greenfield

    10 May 15 at 11:02 am

  6. Reading my comment back – it does sound quite negative I’ll admit.

    I’m not a Lib Dem. I’m not attached to any particular party. What really annoyed me was the fact that I voted Lib Dem as I did like their policies at the time and that they weren’t the big two. Something that Clegg was selling as part of his core approach!

    When he got the vote he stuck two fingers up at the people who had given him a chance.

    Forgiveness is irrelevant. The Lib Dem elite showed their colours…why would I give them another chance to do the same thing?

    The core Lib Dem voters have stuck with them. The undecided haven’t and its people like me that the Lib Dems need to persuade. But there are an awful lot of angry and embarrassed people whose vote has gone elsewhere.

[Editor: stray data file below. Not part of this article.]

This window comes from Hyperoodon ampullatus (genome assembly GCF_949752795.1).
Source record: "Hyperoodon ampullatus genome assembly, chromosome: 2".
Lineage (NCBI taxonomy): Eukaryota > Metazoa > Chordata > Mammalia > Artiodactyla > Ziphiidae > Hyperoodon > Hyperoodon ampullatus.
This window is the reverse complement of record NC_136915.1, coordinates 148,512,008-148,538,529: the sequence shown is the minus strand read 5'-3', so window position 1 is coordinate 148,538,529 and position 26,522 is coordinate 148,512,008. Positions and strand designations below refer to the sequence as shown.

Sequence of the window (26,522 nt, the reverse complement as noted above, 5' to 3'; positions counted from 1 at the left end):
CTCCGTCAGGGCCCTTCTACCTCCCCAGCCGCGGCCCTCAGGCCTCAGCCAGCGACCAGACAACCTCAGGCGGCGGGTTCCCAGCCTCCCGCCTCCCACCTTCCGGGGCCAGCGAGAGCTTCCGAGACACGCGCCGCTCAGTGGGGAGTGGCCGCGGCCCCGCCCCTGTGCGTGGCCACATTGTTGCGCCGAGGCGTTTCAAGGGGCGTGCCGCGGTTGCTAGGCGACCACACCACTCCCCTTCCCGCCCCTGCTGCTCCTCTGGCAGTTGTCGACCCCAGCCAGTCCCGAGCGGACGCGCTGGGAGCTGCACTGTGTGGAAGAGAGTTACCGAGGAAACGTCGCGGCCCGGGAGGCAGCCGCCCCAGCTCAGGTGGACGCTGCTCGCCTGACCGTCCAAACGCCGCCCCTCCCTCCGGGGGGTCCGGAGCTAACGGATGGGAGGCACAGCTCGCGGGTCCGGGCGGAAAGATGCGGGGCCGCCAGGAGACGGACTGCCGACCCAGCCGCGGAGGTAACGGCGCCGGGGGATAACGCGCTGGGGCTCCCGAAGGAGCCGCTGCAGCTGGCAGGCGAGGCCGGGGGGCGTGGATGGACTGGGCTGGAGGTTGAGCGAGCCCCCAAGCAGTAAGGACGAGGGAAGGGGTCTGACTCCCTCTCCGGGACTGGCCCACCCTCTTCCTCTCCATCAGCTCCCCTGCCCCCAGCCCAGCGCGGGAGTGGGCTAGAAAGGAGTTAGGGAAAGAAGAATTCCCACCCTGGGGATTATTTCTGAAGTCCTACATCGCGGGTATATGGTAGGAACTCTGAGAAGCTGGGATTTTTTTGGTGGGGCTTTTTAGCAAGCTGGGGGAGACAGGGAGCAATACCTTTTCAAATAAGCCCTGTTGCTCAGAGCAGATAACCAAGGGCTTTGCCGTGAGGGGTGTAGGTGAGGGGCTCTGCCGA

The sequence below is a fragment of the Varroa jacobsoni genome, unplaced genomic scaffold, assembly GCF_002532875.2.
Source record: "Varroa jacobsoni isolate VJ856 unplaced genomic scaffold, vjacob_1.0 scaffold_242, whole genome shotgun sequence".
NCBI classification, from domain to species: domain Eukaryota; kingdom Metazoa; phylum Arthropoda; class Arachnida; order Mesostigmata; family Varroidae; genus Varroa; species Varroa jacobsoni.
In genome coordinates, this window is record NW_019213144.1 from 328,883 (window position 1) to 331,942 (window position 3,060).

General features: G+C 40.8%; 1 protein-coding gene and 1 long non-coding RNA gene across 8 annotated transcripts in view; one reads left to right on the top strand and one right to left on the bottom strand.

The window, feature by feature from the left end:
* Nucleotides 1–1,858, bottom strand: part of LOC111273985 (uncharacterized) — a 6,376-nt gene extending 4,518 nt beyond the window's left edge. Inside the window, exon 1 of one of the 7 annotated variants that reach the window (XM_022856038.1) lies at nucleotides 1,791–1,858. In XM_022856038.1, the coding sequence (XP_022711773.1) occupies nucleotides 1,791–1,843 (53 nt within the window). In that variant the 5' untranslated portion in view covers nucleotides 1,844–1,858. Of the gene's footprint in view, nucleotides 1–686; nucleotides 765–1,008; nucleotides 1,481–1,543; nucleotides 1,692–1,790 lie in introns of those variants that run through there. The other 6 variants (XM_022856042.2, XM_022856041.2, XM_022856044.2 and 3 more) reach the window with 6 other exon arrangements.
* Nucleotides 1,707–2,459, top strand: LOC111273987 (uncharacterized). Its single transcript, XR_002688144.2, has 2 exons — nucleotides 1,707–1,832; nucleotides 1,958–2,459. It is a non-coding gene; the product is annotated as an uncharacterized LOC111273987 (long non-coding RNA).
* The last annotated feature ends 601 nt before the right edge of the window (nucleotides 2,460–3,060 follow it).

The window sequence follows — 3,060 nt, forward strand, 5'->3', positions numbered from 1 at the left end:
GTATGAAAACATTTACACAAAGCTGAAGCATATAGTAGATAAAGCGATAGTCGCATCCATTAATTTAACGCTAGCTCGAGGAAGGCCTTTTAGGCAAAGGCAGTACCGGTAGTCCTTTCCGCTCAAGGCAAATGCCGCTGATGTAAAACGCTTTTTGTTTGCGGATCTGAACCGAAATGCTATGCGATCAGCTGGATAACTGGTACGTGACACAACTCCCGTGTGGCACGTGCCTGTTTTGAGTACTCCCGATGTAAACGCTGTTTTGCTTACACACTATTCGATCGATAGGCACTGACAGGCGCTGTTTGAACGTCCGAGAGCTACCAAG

Quite how some of these people may have ended up voting UKIP or Tory is another strange question indeed…

    Tim C

    10 May 15 at 12:16 pm

  7. Thank you for all your comments:

    Tim M: I think the Ed Miliband issue was massive for Labour. He was certainly not a leader and not someone people trusted could deliver what he wanted to. Labour’s economic plan wasn’t well costed and didn’t seem to add up and therefore when the economy is the number one issue (like it is most of the time) then if people don’t trust you on the economy then you won’t win an election.

    Mum: I think history will portray the 2010-2015 LDs far better than the electorate did. Now we get a true right-wing government and we’ll see what happens and whether the Lib Dem effect on the 2010-2015 coalition was real or not.